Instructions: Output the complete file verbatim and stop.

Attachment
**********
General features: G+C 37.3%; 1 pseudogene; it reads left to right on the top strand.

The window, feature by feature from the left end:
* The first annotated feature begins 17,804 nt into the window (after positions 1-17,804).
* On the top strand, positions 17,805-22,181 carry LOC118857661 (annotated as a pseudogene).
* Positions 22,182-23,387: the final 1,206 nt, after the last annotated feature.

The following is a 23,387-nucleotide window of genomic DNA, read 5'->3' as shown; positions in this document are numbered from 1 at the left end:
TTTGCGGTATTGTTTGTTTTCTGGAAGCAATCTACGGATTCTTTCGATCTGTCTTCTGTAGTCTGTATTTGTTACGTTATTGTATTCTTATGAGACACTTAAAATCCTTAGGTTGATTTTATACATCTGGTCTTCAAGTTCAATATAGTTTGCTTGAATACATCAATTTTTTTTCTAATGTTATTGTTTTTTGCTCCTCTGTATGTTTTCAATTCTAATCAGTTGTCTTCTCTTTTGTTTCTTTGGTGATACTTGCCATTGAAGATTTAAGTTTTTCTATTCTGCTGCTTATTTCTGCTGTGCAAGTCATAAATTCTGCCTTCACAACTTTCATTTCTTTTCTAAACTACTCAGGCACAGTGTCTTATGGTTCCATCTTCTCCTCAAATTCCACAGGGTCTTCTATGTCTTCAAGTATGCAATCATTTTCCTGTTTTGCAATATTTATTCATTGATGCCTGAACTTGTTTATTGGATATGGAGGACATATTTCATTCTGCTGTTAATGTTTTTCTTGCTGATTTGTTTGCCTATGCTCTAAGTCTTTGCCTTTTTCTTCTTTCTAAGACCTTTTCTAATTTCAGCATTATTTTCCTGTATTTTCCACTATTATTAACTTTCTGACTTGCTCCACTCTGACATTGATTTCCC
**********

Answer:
General features: G+C 37.3%; 1 pseudogene; it reads left to right on the top strand.

The window, feature by feature from the left end:
* The first annotated feature begins 17,804 nt into the window (after positions 1-17,804).
* On the top strand, positions 17,805-22,181 carry LOC118857661 (annotated as a pseudogene).
* Positions 22,182-23,387: the final 1,206 nt, after the last annotated feature.

The following is a 23,387-nucleotide window of genomic DNA, read 5'->3' as shown; positions in this document are numbered from 1 at the left end:
TTTGCGGTATTGTTTGTTTTCTGGAAGCAATCTACGGATTCTTTCGATCTGTCTTCTGTAGTCTGTATTTGTTACGTTATTGTATTCTTATGAGACACTTAAAATCCTTAGGTTGATTTTATACATCTGGTCTTCAAGTTCAATATAGTTTGCTTGAATACATCAATTTTTTTTCTAATGTTATTGTTTTTTGCTCCTCTGTATGTTTTCAATTCTAATCAGTTGTCTTCTCTTTTGTTTCTTTGGTGATACTTGCCATTGAAGATTTAAGTTTTTCTATTCTGCTGCTTATTTCTGCTGTGCAAGTCATAAATTCTGCCTTCACAACTTTCATTTCTTTTCTAAACTACTCAGGCACAGTGTCTTATGGTTCCATCTTCTCCTCAAATTCCACAGGGTCTTCTATGTCTTCAAGTATGCAATCATTTTCCTGTTTTGCAATATTTATTCATTGATGCCTGAACTTGTTTATTGGATATGGAGGACATATTTCATTCTGCTGTTAATGTTTTTCTTGCTGATTTGTTTGCCTATGCTCTAAGTCTTTGCCTTTTTCTTCTTTCTAAGACCTTTTCTAATTTCAGCATTATTTTCCTGTATTTTCCACTATTATTAACTTTCTGACTTGCTCCACTCTGACATTGATTTCCC